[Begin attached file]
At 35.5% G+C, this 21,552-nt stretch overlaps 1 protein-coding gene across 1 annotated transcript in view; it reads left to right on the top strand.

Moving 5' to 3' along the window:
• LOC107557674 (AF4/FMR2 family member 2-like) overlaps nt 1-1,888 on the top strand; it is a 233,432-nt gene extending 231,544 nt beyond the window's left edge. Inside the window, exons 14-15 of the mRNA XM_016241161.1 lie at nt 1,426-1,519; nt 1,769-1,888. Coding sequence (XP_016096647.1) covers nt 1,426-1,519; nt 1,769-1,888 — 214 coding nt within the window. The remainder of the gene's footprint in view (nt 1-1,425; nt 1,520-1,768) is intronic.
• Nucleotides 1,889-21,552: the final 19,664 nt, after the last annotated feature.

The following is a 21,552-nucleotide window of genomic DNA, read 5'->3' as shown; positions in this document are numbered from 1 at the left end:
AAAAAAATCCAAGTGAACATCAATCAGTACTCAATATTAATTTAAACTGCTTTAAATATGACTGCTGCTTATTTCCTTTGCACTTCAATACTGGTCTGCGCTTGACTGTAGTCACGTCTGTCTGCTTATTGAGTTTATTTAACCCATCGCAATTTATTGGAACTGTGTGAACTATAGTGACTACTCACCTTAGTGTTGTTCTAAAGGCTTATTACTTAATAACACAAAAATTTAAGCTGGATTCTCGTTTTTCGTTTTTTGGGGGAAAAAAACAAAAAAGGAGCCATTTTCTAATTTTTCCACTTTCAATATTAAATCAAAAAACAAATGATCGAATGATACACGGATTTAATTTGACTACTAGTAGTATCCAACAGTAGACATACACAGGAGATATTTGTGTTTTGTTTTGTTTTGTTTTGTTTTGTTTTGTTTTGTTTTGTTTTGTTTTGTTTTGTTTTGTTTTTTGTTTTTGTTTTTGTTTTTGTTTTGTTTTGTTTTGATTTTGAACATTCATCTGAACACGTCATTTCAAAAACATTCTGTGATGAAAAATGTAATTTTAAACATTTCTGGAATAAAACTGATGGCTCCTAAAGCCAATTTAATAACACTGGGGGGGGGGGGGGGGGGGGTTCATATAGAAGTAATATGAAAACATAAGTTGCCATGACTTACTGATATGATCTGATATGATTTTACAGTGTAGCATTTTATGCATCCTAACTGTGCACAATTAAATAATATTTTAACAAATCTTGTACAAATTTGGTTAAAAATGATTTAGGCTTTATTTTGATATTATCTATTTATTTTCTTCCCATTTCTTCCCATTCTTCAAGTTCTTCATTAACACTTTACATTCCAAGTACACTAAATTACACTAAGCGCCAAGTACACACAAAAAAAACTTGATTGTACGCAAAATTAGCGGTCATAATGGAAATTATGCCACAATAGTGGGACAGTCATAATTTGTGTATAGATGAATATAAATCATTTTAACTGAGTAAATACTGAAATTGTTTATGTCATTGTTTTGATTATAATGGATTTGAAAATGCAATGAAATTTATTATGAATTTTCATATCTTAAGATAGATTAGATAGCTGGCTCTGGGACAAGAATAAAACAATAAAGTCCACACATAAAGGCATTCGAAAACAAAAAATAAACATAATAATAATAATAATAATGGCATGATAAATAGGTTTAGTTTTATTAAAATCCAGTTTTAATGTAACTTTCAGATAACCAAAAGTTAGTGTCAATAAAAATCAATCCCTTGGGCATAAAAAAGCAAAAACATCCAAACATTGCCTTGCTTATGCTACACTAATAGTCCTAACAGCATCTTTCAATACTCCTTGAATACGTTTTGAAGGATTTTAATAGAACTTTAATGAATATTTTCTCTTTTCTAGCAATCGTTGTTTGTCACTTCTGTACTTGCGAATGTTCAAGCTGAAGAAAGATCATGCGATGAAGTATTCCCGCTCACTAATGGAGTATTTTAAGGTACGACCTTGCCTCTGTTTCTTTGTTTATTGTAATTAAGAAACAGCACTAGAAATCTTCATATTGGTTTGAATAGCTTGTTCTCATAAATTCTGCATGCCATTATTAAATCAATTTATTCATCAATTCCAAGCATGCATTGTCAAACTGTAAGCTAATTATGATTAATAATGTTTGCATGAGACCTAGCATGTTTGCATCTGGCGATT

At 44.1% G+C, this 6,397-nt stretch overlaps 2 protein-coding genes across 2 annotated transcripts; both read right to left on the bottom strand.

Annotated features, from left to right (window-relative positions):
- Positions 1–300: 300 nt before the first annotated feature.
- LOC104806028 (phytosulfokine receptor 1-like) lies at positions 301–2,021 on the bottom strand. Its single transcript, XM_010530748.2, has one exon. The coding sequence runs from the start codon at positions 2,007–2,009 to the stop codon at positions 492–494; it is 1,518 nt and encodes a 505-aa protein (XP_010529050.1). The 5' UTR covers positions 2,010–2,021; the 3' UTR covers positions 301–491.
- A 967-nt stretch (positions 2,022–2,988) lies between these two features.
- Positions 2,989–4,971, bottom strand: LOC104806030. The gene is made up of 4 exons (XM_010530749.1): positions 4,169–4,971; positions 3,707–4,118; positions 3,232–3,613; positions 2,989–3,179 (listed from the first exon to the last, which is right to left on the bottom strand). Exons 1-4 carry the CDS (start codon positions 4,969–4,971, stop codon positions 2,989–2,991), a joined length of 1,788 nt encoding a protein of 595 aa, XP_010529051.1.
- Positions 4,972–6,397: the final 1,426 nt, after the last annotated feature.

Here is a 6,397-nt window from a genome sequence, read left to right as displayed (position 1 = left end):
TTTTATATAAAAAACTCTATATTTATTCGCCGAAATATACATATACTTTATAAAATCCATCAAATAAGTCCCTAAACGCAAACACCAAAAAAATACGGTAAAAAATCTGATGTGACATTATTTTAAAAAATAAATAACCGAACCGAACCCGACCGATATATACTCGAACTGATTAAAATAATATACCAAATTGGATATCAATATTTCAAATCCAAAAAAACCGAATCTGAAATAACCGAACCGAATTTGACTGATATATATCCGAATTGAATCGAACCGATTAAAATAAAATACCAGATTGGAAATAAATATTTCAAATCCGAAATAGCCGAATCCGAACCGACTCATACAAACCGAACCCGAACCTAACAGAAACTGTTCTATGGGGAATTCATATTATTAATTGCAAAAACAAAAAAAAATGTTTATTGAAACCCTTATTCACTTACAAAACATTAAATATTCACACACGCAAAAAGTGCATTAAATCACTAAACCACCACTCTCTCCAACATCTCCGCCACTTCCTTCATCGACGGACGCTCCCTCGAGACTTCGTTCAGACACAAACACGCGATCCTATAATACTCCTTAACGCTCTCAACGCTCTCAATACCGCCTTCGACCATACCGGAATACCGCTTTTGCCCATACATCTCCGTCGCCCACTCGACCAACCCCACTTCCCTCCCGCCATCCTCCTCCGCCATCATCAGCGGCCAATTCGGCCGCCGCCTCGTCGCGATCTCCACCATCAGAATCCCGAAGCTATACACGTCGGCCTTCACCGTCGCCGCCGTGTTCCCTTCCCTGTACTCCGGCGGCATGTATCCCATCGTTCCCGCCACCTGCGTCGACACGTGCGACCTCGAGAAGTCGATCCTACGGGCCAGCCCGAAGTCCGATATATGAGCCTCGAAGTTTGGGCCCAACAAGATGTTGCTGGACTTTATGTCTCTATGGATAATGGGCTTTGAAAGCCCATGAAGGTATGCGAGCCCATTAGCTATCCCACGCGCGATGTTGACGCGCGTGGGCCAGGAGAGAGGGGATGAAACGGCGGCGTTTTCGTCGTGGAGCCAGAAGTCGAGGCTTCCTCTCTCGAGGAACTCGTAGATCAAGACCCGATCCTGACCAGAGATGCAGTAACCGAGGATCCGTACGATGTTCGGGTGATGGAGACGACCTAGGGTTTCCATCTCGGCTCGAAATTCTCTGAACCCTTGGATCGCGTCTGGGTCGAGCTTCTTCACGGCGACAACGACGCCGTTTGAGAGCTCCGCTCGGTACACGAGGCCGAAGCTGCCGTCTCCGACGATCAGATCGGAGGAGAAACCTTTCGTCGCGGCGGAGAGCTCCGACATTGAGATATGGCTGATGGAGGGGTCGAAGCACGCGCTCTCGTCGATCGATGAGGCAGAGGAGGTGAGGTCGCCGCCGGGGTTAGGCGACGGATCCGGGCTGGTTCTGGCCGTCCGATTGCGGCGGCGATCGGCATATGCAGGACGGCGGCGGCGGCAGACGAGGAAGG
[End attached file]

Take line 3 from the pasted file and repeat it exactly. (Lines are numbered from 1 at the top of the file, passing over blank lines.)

• LOC107557674 (AF4/FMR2 family member 2-like) overlaps nt 1-1,888 on the top strand; it is a 233,432-nt gene extending 231,544 nt beyond the window's left edge. Inside the window, exons 14-15 of the mRNA XM_016241161.1 lie at nt 1,426-1,519; nt 1,769-1,888. Coding sequence (XP_016096647.1) covers nt 1,426-1,519; nt 1,769-1,888 — 214 coding nt within the window. The remainder of the gene's footprint in view (nt 1-1,425; nt 1,520-1,768) is intronic.